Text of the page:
To the average onlooker, the Celerio isn't much more than a grown up Alto 800. And to a large extent they would be right - it's a little bigger, has a little more style and packs a few more features. As a car, there really isn't anything very revolutionary about the Celerio; except for its brand new gearbox. The Celerio uses an automated manual - essentially a manual gearbox with an automated clutch action. The 'AMT' has the major advantage of being cost effective, both to buy and run. The Brio and Micra meanwhile respectively use more traditional torque convertor and CVT automatic gearboxes. Thus, what you're about to read isn't a standard car versus car test but more of a comparison of driving experiences. How does this new system feel when compared with the two considerably more expensive rivals who offer the more standard automatic gearbox options available today?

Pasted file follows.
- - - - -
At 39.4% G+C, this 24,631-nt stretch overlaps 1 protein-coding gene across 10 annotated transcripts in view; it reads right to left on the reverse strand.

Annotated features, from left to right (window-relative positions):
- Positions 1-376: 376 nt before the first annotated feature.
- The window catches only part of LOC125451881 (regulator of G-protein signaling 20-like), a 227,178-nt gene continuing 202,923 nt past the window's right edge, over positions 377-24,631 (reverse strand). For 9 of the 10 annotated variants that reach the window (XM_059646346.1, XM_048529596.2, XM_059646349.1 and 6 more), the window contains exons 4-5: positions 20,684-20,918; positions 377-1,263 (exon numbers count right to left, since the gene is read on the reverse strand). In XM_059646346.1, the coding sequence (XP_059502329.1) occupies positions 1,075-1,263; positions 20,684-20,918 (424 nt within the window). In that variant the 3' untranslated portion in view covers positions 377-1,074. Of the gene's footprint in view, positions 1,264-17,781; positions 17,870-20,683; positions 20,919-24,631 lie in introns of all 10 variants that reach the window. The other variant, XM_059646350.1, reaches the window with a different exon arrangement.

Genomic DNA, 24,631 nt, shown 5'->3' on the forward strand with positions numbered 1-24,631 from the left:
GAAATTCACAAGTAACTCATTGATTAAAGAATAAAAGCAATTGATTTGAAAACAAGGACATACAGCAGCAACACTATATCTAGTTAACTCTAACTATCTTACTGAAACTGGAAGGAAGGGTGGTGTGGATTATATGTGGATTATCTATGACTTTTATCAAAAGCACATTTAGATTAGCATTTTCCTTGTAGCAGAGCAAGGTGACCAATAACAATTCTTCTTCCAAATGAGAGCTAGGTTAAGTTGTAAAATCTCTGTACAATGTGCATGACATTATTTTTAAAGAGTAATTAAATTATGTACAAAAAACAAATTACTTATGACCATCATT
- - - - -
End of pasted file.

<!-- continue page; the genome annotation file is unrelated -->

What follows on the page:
Simple but legible dials in the Micra
Rear seat space is usable
CVT gearbox is smooth but doesn't allow manual shifts
Much has been spoken about these three in this department. In brief, the Celerio is a larger Alto 800 with hints of the Etios Liva. It's no stand out but it isn't a bad design either. The Brio is still the funkiest of the three with a delightfully cheeky look only the Japanese can pull off. The Micra on the other hand is a cheerful, rounded design that is now more unisex than feminine after last year's facelift. The Celerio isn't very out of its league in the interiors either, offering a smartly laid out dash with an audio system that supports USB and AUX connectivity. Where it loses out is in its thin seats that simply can't match the design or comfort of the other two. Despite having a longer wheelbase than the Brio it is the most cramped at the rear with my knees touching the driver's seat which has been adjusted for my 6'1'' frame. The Brio on the other hand has the most basic and plastic looking interiors. They are built very well although it doesn't offer quite as many features as the Nissan. Besides the extra kit, the Micra also has the best looking and most spacious interior although the Brio has better seats.